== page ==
Seeds traveled along trade routes between Native American Nations and by the time White folks reached the Americas, the unsuspecting wild grass teosinte had been turned to corn, and had travelled all the way from its native range in Central America to the northernmost reaches of what would become the United States through the loving care of American Indians. Hundreds of unique, locally-adapted landraces of corn found their homes among tribes from Arizona to New York. Hopeful European homesteaders loaded their ships and wagons with their favorite homegrown varieties as well, craving a familiar meal amid a vast new world. Forced to leave their homes and cuisines, African slaves planted the seeds of their native foods in the Americas. Senegalese rice found its home in the Carolinas and okra has become synonymous with Southern cuisine.  For centuries, refugees have carried hope with them on arduous journeys in the form of tiny, sleeping seeds. As an urban farmer, I’ve had to leave many of my farm plots as they succumb to development. My seeds have stayed with me as I’ve moved, providing roots despite my lack of land ownership.

Thanks Wikimedia

After the summer’s fleshy bounty, where we gorge ourselves on the houses for the seeds, in winter we eat the sleeping seeds themselves. Loaves of baking bread and simmering pots of chili keep us nourished through the darkness as we await the return of the light and the sprouting of the spring once more.

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Idaho Tortillas–Meet the Seeds

These stunning beauties transformed our field into a glorious patchwork quilt of diversity and discovery and swelled our hearts to the very brim of bursting. Thank you to the corn and to all the stewards of the corn who have brought these joyous kernels of life to our field!

Now that the stage is set, let’s meet the actors in our little scene of this breathtaking drama that is the agricultural dance between humans and maize….

Our 2017 trials included these 24 varieties. I’ve included random tidbits and musings about some of the more intriguing ones.

Advent Gulch Blue The most “local” of the varieties in our trial, this is a landrace variety bred by amateur seedsman and incredible through-hiker Mike O’Brien, who in between treks on the Idaho Centennial Trail and even hiking around the entire perimeter of the state of Idaho spent more than 30 years developing this variety to suit his needs in Advent Gulch, near Cambridge.  Starting in 1977, for 10 years he saved seeds from a blue corn that only had a few cobs a year that would ripen in the short season, gradually getting more and more success until his progress plateaued. He then added in diverse Indian corns to increase the genetic diversity and then spent several more years selecting out only the blue kernels from that introduction. 10 years later he reached another plateau and brought in some Hopi blue corn seed to his population and has been stewarding the results ever since. He has kept some flour, flint, dent, and even sweet corn kernels in the population. It is incredibly cold-tolerant, able to be planted earlier than most varieties, and one of the highest yielding in our trials. A favorite of our initial tortilla tasting group, it makes a light blue tortilla.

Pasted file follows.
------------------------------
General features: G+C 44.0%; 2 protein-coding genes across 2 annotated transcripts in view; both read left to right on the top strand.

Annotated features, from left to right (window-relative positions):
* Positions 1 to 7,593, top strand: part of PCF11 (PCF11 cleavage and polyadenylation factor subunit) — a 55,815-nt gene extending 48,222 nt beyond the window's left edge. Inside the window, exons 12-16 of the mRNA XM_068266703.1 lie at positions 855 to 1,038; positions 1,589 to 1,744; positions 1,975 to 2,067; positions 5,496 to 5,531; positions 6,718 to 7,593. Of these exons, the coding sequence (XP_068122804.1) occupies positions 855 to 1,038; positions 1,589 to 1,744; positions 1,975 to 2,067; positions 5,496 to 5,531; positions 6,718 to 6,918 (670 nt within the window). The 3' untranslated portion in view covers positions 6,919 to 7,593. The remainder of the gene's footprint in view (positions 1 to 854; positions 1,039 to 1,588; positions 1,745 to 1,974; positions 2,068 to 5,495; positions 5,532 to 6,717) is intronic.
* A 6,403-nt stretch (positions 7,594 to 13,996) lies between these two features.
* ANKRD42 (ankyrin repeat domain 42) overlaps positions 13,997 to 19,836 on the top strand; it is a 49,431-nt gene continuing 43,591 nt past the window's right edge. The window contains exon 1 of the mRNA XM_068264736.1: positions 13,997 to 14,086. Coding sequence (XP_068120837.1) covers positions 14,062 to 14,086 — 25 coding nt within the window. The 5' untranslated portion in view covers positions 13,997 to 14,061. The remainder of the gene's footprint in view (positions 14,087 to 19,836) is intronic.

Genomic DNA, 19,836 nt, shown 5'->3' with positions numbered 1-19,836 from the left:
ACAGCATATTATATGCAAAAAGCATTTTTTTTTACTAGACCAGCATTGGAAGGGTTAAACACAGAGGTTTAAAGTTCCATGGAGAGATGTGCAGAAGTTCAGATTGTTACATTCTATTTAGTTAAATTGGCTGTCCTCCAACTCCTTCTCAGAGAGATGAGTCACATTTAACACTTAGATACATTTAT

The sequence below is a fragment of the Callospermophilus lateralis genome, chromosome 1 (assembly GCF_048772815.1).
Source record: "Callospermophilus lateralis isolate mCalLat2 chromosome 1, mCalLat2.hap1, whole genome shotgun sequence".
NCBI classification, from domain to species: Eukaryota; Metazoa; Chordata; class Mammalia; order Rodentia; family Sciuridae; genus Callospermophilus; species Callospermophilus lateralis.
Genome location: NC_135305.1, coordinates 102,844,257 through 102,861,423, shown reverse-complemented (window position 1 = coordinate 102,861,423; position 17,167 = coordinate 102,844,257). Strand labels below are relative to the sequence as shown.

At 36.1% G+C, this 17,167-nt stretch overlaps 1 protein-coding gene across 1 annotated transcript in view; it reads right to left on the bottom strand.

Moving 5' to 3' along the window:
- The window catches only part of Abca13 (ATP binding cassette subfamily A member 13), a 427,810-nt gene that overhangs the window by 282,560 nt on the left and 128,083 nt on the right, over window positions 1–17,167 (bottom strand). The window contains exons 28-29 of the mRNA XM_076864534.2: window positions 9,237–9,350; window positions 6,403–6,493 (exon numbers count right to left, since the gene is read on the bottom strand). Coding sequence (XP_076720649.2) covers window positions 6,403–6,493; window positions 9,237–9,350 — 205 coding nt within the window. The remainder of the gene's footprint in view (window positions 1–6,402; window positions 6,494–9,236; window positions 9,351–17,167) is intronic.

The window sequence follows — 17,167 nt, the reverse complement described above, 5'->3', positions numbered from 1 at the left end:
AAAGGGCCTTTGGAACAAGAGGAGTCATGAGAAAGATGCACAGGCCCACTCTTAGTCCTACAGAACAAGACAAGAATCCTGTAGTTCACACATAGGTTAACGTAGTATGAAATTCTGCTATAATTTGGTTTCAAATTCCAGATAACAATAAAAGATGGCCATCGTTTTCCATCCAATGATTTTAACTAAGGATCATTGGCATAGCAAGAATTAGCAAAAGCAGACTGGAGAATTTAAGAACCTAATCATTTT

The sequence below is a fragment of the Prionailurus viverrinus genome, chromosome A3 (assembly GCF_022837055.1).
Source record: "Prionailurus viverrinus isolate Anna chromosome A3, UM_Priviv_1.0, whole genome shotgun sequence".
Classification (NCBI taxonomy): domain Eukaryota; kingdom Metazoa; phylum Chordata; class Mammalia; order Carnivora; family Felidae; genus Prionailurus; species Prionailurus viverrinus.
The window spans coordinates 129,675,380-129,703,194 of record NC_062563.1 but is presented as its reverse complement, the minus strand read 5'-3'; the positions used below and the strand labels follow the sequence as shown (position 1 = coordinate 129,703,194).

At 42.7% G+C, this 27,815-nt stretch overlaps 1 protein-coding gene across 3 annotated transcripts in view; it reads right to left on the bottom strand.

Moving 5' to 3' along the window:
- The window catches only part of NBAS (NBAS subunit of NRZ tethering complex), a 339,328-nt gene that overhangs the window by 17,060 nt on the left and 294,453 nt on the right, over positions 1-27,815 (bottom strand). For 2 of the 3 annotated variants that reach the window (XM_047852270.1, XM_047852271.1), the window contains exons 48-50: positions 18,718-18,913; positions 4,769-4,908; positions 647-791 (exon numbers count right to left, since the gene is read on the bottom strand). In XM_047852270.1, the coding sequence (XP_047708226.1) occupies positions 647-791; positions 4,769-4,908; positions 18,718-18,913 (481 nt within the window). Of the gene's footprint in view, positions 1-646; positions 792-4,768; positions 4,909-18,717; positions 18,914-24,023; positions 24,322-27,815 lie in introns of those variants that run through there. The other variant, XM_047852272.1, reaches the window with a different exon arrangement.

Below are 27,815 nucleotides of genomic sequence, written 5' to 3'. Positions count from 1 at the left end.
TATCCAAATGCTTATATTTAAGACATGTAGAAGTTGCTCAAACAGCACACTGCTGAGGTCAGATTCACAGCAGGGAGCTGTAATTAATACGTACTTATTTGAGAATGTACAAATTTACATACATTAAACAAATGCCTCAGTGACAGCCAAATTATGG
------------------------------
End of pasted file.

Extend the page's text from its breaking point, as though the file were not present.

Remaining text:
Anasazi A variety given to us by Feathers and Horns farmer Mia Crosthwaite, who grows them in her family’s garden. Ears did not produce well for us, but they were in a low-water area.

 

 

 

 

 

 

 

Bloody Butcher 105 days. Supposedly this variety makes red tortilla chips, but as it was fairly low-yielding (due to a later ripening season than many of the varieties), we don’t have enough for a decent-sized batch to trial. What few cobs we did get are absolutely gorgeous! An Appalachian heirloom dating back to at least 1845. Being a semi-dent, the aleurone layer is red and not just the pericarp, which suggests it might hold some promise for red tortillas….if only we could get enough of it…I’m tempted to try crossing it with Papa’s Red to see if we can get an earlier-ripening strain with better color…but don’t hold me to it.